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Leaning and Depending MAG
Shewas three, my mother,
When she first laid her big chestnut eyes on the immensechurch house,
Built what must have seemed to her eons ago,
By newly freedhands which dreamed of a land of milk and honey to parallel their ownExodus.
It stood that day in time, its door's portals welcoming andsecure.
My great grandmother stepped proudly,
Like a peacock, strutting inher elegant Sunday best,
Plumes and scarves and colors and hats as she isstill known to do, in Louisville, Kentucky.
My grandfather by her side, animmense man himself, 6' 7", broad.
He seemed almost a part of the church,quiet, solid, his form showing the markings of a hard life
His demeanorsilent, yet proud, today you see the scars are medals, for a victory our family'sPatriarch has won.
My grandmother stepped lightly behind, soft spoken, hermahogany skin as sweet as cinnamon,
Carrying my mother to church.
The bellsrang, clear enough signal for the hosts gathered to be seated.
The childrenwere sent down to the Sunday School area, and laughed and joked, in the clothesthey were only permitted to wear on Sunday.
The adults taking seats on thegreat oak fashioned pews listened intently to the news as read by the church'sspeaker, Pastor's anniversary, tithes increased, prayers for the sick and shutin.
The speaker returned to his seat, as the choir started to sing "Wadein the Water,"
And the hall with its fine walls and intricately paintedglass is filled with an aura of praise which uplifts the souls of those listeningfrom the wreckage of their temporary stations and bids them look to theheavens.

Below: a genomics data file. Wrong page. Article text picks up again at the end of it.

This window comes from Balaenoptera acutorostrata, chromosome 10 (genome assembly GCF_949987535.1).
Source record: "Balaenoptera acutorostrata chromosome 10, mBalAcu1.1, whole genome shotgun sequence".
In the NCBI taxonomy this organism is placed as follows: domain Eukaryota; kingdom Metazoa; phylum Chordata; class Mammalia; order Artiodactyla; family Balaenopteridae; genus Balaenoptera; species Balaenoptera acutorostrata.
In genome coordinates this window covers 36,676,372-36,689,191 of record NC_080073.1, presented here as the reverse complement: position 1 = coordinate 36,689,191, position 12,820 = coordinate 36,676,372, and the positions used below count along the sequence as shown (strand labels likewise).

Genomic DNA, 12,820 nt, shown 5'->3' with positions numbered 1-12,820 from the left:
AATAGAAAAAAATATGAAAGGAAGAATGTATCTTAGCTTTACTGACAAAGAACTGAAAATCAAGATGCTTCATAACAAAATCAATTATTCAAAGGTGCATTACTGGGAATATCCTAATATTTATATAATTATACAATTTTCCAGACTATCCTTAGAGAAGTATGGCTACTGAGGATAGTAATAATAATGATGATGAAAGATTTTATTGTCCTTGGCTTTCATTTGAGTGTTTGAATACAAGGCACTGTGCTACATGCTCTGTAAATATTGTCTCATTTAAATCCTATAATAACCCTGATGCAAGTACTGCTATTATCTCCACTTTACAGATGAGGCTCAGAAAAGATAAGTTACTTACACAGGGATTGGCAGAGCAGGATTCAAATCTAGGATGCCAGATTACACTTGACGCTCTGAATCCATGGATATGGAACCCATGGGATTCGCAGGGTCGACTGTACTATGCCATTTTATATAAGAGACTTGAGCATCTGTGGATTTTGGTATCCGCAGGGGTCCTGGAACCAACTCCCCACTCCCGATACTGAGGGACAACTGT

My granny sits and claps as the preacher pulls himself upright tothe pulpit and offers his good morning,
She cheers as he begins to recite theword of God, the book of Luke, then Matthew,
And watches as tattered Biblesare flung open, and so fling off the draping of despair and hard times.
Sheraises her voice as the preacher, as skilled in words as some are in metals orclays,
Weaves his verbal tapestry, reaching into the mind of each onepresent,
Playing on their woes, and triumphs, their challenges, sins andmissteps,
And gives New Hope, the hope of life beyond the day-to-day.
Beyond having "N-----" written on your doorstep,
Beyond thesouthern Jim Crow mentalities,
Beyond a Depression, beyond world conflicts,
Beyond a struggle for basic rights, and beyond the slayings of the Movement'sarchitects,
Beyond a war which ravaged the jungles far away, and urbanjungles,
Beyond the retreat of the middle class, away from the cities,
Into a bubble called suburbia, beyond the deterioration of a dream,
Intoa nomadic search for lost culture which glorifies violence andignorance,
Beyond that, and beyond more, the powerful voice hadspoken.
My great grandmother still traverses the same path to the samechurch,
Although times and landscapes have changed,
Now she passes ghettoflats and crack houses,
Smog and cars carrying corporate whores to theirmiddle-class taste of apple pie poisoned
with the bitter realization oftheir own betrayal to their own people,
She steps as proudly, although at 90the weight of age slides smoothly down her back,
She approaches the portal asshe has done for 90 years and when she returns,
A Lazarus of sorts, preparedto face a new week of being black history,
I ask in a cynical tone of voice,"How do you survive, Granny?"
She looks into my eyes and there aftera moment, finding the sincerity she hoped for, answered,
"Leaning on theLord, child,"
And I nod, as if the answer were already known.